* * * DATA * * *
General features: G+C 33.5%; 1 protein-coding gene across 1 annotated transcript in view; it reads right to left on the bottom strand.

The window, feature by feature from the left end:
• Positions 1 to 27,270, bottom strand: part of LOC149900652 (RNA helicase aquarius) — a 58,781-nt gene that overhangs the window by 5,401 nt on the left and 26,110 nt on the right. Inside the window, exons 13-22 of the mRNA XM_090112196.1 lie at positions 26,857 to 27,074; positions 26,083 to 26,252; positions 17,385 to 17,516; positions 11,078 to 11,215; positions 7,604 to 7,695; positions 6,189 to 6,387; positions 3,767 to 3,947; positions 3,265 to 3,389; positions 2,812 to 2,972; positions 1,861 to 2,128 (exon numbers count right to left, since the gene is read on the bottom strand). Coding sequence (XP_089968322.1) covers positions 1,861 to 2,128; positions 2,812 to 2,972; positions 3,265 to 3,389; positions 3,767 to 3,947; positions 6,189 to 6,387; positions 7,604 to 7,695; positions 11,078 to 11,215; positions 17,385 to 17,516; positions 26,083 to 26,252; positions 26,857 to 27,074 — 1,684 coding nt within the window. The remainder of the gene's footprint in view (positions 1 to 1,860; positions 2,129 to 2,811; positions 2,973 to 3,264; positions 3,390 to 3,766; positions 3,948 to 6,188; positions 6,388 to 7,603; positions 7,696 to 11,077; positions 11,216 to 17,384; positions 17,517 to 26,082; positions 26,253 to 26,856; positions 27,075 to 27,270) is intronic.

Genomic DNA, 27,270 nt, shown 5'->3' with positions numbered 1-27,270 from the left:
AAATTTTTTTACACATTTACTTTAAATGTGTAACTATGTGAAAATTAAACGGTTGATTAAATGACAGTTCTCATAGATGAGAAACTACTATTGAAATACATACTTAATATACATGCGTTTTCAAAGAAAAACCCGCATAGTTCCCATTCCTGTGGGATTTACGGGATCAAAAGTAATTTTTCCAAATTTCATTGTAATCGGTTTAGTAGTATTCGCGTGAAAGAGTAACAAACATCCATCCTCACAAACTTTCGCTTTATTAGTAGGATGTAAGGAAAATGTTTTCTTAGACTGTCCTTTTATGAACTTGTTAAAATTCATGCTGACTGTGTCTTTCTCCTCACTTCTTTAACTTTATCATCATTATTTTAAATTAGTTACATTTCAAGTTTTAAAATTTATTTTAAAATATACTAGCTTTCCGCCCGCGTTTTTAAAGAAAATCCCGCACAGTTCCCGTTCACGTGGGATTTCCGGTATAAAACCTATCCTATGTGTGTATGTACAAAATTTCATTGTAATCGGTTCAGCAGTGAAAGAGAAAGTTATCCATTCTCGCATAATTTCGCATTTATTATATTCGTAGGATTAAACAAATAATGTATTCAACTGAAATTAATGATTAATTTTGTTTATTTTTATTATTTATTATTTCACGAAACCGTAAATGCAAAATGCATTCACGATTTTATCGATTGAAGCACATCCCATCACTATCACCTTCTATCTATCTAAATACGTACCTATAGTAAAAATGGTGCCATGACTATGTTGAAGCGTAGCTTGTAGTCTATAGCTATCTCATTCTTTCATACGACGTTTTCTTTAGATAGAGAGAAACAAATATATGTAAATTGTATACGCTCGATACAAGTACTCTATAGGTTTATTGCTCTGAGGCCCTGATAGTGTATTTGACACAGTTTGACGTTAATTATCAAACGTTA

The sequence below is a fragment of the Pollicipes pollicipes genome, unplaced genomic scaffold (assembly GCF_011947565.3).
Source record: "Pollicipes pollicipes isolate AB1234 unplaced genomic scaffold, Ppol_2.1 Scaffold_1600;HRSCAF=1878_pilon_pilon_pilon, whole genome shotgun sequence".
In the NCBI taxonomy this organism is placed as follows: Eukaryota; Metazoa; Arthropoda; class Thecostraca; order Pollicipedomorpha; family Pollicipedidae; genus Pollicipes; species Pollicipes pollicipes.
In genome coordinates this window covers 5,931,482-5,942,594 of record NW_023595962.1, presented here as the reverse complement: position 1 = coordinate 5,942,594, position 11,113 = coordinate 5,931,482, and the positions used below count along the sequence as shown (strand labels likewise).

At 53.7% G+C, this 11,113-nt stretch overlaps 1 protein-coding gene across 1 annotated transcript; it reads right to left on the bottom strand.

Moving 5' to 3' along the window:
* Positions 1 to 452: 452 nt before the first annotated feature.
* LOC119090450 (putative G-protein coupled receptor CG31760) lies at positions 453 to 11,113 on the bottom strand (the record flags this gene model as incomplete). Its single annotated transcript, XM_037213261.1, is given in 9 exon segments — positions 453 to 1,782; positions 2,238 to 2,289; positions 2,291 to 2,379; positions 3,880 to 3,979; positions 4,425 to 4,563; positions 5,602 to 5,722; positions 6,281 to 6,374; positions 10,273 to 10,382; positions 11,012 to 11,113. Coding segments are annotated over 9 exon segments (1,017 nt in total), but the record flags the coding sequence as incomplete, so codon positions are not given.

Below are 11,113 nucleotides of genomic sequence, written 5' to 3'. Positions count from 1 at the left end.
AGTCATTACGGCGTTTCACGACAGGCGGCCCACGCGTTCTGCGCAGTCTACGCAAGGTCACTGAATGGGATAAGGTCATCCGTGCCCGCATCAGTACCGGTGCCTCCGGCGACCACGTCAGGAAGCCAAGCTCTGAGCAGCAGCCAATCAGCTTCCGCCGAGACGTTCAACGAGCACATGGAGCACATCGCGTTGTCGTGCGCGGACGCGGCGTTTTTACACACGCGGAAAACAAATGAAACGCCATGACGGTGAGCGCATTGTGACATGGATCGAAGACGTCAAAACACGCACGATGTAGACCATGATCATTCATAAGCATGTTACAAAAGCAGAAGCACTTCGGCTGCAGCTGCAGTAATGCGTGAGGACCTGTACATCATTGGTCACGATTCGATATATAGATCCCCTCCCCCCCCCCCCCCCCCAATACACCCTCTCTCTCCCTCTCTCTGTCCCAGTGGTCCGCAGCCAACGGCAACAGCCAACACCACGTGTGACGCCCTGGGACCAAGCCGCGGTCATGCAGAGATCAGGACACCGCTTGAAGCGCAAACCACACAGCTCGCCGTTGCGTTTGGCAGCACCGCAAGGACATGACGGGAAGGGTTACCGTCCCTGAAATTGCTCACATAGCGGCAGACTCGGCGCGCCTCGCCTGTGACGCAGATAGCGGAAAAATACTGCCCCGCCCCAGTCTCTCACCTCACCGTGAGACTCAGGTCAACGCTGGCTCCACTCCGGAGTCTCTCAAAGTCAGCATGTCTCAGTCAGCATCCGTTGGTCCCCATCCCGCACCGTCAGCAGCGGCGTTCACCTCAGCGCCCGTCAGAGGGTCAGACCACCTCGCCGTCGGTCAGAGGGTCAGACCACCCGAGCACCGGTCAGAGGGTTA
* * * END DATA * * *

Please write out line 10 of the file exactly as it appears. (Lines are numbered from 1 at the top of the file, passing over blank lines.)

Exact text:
At 53.7% G+C, this 11,113-nt stretch overlaps 1 protein-coding gene across 1 annotated transcript; it reads right to left on the bottom strand.